“I believe that in the world we live in we shouldn’t choose and be specific of what kind of friends we want,” says Yu. “My group of friends are an interesting group, each coming with a sense of creativity and loyalty.” Seventeen-year-old Joey Hunt, from the O’Bryant, agrees that the process of finding friends is not always as it seems. “I believe that specific people come into your life for a reason and once they’re in your life they stick around whether you like it or not,” says Hunt. “I know it’s time to cut someone off when they stop caring for me and being there for me.” In the social aspect of the new school year, many students are trying to find themselves. They are developing an interest in different activities and beliefs. As part of that, they are quickly evaluating the types of people they surround themselves with. “You choose your friends, but who you are exposed to in the world is determined by how outgoing you are and your social circle,” says Tony Nguyen, 18, from the O’Bryant. Nguyen lists his criteria for friendship as loyalty, respect, and being laid back but knowing when to be serious.
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First Person
The pain of immigration continues
  After lunch, everyone came to English class ready to learn. I was in fourth grade. I sat next to a kid named Kevin. He immediately went off about how he didn’t want me there. He yelled out in front of the whole class: “You should get on a boat and row, row, row all the way back to Africa.” When will people who migrated to America be accepted? Centuries after the first immigrants came here on the Mayflower, prejudice against the foreign-born is still causing pain. I was born in Senegal. I came to the US when I was two. It hurts deeply to know people dislike you because of where you’re from. I’ve been going through the same thing ever since I went to public schools. I remember when I entered the fifth grade, one of my classmates had the nerve to make weird noises and ask me if I understood what they meant. Of course, the whole class broke up with laughter. Recently, I was at a local gym. A boy working there wondered about my ethnicity. I told him I’m African. He asked if I lived in huts and walked around naked. Really?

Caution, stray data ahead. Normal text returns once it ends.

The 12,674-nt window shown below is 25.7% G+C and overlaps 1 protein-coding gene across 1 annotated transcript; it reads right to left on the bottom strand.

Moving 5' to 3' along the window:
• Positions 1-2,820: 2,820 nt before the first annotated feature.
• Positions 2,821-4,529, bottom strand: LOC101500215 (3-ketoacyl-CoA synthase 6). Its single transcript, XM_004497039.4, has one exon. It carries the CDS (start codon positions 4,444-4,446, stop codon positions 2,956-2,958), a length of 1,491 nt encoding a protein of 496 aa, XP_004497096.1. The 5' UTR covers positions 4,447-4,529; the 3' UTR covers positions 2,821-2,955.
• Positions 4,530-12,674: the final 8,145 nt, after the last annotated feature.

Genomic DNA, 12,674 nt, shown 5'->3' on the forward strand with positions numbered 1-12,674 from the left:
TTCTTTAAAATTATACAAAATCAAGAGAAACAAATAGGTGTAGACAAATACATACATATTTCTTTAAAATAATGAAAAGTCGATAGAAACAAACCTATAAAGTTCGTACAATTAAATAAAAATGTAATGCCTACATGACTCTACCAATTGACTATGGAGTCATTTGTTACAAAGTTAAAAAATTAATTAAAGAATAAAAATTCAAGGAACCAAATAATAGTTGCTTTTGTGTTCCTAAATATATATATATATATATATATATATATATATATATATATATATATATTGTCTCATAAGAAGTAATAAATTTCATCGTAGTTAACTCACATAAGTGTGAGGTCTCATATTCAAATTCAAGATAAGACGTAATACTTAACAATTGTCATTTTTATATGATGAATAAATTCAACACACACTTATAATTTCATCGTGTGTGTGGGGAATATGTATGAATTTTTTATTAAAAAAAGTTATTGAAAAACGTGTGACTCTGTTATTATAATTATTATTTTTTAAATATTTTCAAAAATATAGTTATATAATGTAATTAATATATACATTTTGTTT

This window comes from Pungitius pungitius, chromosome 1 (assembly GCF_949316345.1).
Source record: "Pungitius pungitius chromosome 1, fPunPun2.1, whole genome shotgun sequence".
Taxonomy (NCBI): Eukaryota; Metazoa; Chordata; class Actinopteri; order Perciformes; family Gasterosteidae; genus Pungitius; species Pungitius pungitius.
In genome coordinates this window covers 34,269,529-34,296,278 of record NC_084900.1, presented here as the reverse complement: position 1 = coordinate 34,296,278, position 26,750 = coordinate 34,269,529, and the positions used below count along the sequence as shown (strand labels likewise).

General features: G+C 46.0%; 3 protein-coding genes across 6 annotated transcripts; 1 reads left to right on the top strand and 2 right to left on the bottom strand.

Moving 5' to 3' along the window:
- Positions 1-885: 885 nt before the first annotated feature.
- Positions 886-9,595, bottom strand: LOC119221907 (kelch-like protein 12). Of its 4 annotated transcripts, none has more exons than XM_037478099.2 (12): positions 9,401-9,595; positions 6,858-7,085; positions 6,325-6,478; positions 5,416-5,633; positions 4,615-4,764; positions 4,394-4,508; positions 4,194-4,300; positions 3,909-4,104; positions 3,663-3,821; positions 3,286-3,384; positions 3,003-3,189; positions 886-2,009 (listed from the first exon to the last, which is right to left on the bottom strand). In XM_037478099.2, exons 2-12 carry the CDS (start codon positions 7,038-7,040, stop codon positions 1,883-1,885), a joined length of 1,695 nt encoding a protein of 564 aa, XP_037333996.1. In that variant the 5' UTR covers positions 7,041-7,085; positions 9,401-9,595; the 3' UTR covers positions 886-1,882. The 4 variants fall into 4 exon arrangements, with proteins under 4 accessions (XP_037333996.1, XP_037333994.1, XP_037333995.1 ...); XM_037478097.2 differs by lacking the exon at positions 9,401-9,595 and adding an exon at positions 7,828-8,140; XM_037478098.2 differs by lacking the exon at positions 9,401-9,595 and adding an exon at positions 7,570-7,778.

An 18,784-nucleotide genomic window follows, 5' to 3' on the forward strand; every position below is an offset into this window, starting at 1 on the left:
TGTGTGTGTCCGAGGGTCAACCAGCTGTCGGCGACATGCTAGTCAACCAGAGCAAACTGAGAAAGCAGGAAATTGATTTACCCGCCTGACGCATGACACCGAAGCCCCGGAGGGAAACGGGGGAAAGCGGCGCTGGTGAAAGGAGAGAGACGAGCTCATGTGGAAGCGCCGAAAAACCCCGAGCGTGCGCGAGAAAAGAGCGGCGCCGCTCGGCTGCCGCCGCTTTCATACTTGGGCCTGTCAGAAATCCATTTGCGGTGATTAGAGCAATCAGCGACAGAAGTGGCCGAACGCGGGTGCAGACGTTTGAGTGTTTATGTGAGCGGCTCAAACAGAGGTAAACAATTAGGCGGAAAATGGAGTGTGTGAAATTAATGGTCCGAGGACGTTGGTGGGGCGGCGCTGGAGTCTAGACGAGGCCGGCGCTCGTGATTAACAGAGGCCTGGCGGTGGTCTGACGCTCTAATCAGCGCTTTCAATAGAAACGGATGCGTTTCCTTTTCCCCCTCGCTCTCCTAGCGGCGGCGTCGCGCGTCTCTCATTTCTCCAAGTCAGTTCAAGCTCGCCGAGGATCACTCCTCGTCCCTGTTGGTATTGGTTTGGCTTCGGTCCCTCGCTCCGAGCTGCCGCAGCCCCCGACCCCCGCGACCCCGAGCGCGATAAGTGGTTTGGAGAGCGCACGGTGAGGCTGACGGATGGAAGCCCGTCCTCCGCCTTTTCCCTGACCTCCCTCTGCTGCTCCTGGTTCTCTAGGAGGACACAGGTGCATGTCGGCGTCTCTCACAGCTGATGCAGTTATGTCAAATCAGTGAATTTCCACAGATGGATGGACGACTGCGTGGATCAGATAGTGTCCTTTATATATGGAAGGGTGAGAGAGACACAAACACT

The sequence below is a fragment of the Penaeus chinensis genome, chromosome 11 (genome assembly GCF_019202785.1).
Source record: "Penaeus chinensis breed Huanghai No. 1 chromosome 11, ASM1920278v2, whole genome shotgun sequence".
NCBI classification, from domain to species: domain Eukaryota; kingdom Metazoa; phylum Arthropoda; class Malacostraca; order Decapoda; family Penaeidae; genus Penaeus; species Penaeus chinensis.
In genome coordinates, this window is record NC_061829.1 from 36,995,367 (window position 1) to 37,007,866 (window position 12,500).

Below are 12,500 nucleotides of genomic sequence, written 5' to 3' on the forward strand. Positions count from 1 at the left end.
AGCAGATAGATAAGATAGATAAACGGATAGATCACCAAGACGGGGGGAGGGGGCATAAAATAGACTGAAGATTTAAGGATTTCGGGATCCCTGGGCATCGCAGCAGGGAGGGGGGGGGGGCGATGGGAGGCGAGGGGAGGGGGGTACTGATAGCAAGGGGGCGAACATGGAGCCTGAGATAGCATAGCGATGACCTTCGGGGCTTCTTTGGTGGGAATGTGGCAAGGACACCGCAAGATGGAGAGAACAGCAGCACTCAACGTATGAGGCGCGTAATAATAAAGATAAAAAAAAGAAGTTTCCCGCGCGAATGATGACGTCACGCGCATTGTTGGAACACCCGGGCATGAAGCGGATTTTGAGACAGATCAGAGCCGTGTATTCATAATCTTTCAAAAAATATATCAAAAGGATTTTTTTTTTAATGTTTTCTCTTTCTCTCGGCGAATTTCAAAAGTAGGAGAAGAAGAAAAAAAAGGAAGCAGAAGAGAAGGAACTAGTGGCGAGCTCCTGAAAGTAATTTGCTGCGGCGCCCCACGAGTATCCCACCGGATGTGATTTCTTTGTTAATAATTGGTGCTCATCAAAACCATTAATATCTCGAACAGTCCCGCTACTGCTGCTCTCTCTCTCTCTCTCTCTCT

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Marquicia Phillips-Gadson, 17, from Dorchester, believes that actress Taraji P. Henson has the perfect body because her top half matches her bottom half. Of course, the perception of the textbook body changes through time, and can fl wlessly switch from thick to thin. If you search the Internet for the ideal body in 2014, shapely Kim Kardashian might well appear. “I mostly see the perfect body in the media and it’s always curvy with big bottoms,” says Mikayla Willingham, 15, from Boston Latin School. It has not always been so. In the ’20s, a boyish flapper figure was the rage. In the ’30s, women accentuated their hips as they flaunted their figures. In the ’40s, slender silhouettes returned. In the ’50s, women embraced their natural non-starved bodies, like that of Marilyn Monroe. In the ’60s, it was let’s be skinny like Twiggy. In the ’70s, tanned and toned was in. In the ’80s, athletic hardbodies ruled. In the 90’s, everyone wanted the emaciated runway model look. In the 2000’s, it’s all about having hourglass bodies of thin waists and fuller frames. For 16-year-old Isaiah Bowman, who goes to school in Dorchester, that description has him declaring: “I want a girl like [actress] Meagan Good.”